IHOP, which recently changed its iconic name to IHOb, has revealed what the new consonant stands for: "burgers." 

The name change accompanies a line of new burgers at the chain, which is known for breakfast dishes like rainbow sprinkle-filled "cupcake pancakes" and classic buttermilk pancakes. The chain is shifting its emphasis to seven new "steak burgers," which include a cowboy burger with onion rings and bacon and a "mega monster," which is IHOb's answer to McDonald's Big Mac.

Whether or not the IHOb name is only a short-term marketing gimmick, there's a monetary reason why the pancake chain is flipping over on its brand identity: Pancakes aren't selling like hotcakes. IHOP's same-restaurant sales -- or sales at locations open at least a year -- declined 1.9 percent in its most recent fiscal year. 

"Everyone knows that IHOP makes world-famous pancakes, so we felt like the best way to convince them that we are as serious about our new line of Ultimate Steakburgers as we are about our pancakes was to change our name to IHOb," said Brad Haley, chief marketing officer for IHOb restaurants, said in a statement.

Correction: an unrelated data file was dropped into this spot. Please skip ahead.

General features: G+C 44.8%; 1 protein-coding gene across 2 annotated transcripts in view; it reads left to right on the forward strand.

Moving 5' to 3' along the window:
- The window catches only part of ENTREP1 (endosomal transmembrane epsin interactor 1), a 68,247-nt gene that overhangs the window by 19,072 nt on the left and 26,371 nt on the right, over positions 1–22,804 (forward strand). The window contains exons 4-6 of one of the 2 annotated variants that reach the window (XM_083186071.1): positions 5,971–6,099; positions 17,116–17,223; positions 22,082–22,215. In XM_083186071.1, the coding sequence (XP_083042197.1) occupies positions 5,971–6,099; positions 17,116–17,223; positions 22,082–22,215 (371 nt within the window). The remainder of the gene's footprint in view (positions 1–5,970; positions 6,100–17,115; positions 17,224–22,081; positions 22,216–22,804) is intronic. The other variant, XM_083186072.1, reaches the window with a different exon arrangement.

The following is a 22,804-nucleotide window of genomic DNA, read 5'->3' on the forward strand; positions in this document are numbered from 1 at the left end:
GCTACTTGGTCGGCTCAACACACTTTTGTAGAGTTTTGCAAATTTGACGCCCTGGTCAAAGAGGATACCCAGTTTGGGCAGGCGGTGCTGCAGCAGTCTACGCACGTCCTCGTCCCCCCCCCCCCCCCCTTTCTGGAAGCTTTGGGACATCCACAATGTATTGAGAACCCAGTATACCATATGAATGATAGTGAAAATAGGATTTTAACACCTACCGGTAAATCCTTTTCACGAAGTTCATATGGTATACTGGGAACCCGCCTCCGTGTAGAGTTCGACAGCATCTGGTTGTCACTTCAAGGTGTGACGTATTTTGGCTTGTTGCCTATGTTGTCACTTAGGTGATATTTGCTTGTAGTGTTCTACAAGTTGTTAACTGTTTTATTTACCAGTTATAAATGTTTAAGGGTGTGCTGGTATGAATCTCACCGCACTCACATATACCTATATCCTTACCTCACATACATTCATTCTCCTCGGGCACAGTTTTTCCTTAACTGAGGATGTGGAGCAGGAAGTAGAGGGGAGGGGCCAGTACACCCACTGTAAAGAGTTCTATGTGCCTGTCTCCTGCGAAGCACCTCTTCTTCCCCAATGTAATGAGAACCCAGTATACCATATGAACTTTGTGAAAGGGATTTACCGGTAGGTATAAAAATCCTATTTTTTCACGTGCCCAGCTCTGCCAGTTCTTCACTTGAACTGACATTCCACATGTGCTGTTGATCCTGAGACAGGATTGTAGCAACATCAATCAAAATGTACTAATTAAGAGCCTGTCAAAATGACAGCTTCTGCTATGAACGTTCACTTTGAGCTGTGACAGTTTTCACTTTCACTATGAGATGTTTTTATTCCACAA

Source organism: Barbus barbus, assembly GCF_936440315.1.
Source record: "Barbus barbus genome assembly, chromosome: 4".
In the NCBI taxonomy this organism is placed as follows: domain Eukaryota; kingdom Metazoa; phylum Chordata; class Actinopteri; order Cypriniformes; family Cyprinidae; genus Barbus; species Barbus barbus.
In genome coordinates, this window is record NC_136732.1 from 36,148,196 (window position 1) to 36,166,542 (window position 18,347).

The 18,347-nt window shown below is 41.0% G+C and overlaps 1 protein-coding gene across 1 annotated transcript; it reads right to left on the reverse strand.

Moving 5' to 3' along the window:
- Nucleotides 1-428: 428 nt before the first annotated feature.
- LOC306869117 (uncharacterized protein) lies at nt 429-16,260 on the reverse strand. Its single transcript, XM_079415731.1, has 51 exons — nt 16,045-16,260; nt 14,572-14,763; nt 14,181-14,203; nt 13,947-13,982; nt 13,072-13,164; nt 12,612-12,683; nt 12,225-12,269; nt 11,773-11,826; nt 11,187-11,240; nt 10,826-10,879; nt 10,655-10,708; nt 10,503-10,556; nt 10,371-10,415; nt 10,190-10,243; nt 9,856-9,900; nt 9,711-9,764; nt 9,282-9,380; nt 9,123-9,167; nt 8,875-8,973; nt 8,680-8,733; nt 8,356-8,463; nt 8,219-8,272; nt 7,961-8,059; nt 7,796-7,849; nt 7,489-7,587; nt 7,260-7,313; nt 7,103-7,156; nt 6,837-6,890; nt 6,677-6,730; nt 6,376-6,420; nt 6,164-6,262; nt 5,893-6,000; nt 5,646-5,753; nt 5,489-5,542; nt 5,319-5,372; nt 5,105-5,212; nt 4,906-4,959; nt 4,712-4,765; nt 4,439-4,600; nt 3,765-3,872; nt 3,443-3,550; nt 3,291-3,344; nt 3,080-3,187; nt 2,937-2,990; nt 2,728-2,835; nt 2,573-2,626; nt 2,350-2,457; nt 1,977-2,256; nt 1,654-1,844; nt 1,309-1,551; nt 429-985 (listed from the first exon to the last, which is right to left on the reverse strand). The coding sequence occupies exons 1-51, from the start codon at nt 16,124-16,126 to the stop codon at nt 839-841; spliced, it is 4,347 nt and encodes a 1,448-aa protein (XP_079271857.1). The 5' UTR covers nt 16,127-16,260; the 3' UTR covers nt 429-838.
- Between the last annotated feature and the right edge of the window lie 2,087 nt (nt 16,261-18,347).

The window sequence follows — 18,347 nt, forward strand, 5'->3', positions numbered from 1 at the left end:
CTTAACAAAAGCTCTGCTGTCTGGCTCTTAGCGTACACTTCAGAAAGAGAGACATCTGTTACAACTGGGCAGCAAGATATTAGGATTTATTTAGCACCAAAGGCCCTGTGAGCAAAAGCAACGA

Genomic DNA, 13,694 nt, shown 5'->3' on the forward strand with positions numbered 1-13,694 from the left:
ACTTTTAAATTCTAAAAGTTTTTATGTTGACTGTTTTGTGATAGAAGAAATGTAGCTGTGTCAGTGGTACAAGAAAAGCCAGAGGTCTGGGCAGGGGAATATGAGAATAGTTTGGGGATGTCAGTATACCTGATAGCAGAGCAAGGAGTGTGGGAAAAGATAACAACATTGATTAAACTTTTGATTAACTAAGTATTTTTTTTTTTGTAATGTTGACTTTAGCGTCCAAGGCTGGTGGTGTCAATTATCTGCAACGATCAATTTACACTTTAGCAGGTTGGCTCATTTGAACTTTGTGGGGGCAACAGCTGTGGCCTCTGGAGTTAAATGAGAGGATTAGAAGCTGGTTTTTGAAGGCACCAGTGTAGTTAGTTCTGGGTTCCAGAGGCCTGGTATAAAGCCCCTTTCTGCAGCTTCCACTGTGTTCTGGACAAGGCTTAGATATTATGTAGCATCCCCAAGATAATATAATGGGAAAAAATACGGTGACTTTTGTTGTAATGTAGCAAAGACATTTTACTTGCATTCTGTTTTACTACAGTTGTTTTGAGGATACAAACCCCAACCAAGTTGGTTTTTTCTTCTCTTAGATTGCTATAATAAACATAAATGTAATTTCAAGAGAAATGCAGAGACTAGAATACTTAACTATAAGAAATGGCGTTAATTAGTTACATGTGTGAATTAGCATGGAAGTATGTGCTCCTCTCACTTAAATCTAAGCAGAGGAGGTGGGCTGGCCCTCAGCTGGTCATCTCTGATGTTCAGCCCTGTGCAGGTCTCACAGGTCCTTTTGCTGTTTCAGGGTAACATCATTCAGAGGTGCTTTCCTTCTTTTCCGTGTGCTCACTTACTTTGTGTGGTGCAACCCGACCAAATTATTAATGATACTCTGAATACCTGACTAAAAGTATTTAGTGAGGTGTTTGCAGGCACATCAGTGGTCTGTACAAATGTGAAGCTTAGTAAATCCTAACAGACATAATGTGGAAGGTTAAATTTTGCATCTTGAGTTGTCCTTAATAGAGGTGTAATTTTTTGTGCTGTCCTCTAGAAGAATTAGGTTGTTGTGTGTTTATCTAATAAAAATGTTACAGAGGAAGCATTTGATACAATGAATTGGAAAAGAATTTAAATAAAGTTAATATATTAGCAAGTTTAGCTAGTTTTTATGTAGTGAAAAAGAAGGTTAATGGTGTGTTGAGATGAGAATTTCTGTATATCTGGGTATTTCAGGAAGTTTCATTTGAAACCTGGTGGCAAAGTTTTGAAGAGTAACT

IHOP seems to be hedging its bets by saying the IHOb name is "for the time being," suggesting the effort may be more of a marketing ploy rather than a true rebranding campaign. 

Fans of the chain don't appear impressed by the new name. The company disclosed the new IHOb identity last week, although it didn't say what the "b" represented. 

"@IHOb so are you still going to have pancakes and breakfast??? Or are you like a lunch place with just burgers? I'm so lost... #IHOP," one consumer wrote on social media. 

Others called the name change "bizarre" and "a nightmare." 

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